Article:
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Security Operations Center (SOC)

Table of Content

What is a Security Operations Center (SOC)?

A security operations center (SOC) is a team of experts that monitor a business’s operations and improve its ability to detect, respond to, and prevent cybersecurity threats. It coordinates and unifies all cybersecurity technology and operations across all networks, devices, appliances, and data assets. 

Forms/Types of SOC

There are different types of SOCs, each with its own strengths and weaknesses:

  • Dedicated SOC: This is the most comprehensive type of SOC, built and operated in-house by the organization itself. It offers complete control and customization, with a team of security analysts dedicated solely to your network and infrastructure. While this approach does allow companies to tailor their threat detection and response strategy according to their unique operating environment, it is expensive to build and maintain. It requires highly skilled personnel to operate and may be too resource-intensive for smaller businesses.
  • Co-managed SOC (Hybrid SOC): This model combines in-house security expertise with the resources and expertise of a managed security service provider (MSSP). The MSSP monitors your network and provides threat detection and response services while your internal team retains control over critical decisions and incident response. It’s a more cost-effective solution that leverages MSSP expertise while maintaining some control, suitable for organizations with limited security resources.
  • Security Operations Center as a Service (SOCaaS): This is a fully outsourced SOC solution where an MSSP takes complete responsibility for monitoring your network, detecting threats, and responding to incidents. With this approach, there is minimal upfront investment, access to specialized security expertise, and 24/7 monitoring and response.
  • Multifunction SOC/NOC (Network Operations Center): This model combines the functions of a traditional SOC with a Network Operations Center (NOC), which monitors and manages network performance and availability. This can be a cost-effective option for organizations with limited resources, but it requires careful integration and coordination between the security and network teams.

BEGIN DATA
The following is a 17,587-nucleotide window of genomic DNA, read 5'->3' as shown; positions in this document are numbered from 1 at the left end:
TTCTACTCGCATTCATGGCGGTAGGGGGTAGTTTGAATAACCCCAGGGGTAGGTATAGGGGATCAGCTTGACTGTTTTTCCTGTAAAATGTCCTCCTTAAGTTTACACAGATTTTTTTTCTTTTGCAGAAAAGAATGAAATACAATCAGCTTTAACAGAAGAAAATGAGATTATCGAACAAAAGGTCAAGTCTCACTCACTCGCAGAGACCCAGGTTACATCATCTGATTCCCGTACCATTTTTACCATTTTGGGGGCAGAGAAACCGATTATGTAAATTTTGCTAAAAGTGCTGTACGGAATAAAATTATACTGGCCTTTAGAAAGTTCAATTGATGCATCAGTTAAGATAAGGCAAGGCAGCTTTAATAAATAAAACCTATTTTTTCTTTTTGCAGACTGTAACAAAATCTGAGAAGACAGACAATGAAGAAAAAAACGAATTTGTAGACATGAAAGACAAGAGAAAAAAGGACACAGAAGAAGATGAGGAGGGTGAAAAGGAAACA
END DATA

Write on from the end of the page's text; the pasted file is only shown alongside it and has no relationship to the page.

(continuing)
• Command SOC/Global SOC: This type of SOC is typically used by large enterprises with geographically dispersed operations. It acts as a central hub for all security operations, coordinating activities across different regional SOCs or security teams. It offers a centralized command and control center, with improved threat visibility across the entire organization and efficient incident response coordination, but it comes with high costs and great complexities. 

The best way to explain the inner workings of a SOC is to observe a beehive in summer. Bees diligently collect nectar (data), return to the hive to process it (business operations), and share it with others to keep the hive thriving. But amidst the hardworking drones, there are lurking threats – wasps and spiders (hackers, malware).

The SOC is the hive’s control center, manned by vigilant worker bees (security analysts). They use scout bees to detect intruders, comb cleaners that investigate vulnerabilities in the internal structure, and messenger bees that communicate and ensure everyone works together to protect their most critical asset, the Queen. 

When a scout bee spots a wasp entering the hive (unusual data activity), the alarm buzzes, and the entire hive swarms together to protect the queen. Even the most well-defended hive can encounter the occasional wasp. But with a vigilant SOC team in place, the bees can quickly neutralize the threat, patch up the hive, and continue their vital work.

Why Should Businesses Care About a SOC?

In the past, a SOC was only accessible to large enterprise organizations. Thanks to modern technology and outsourced providers, even small businesses can have a SOC protecting their business. The question is…why would they invest in one? Here are a few key reasons:

Reason #1: SOCs can enhance security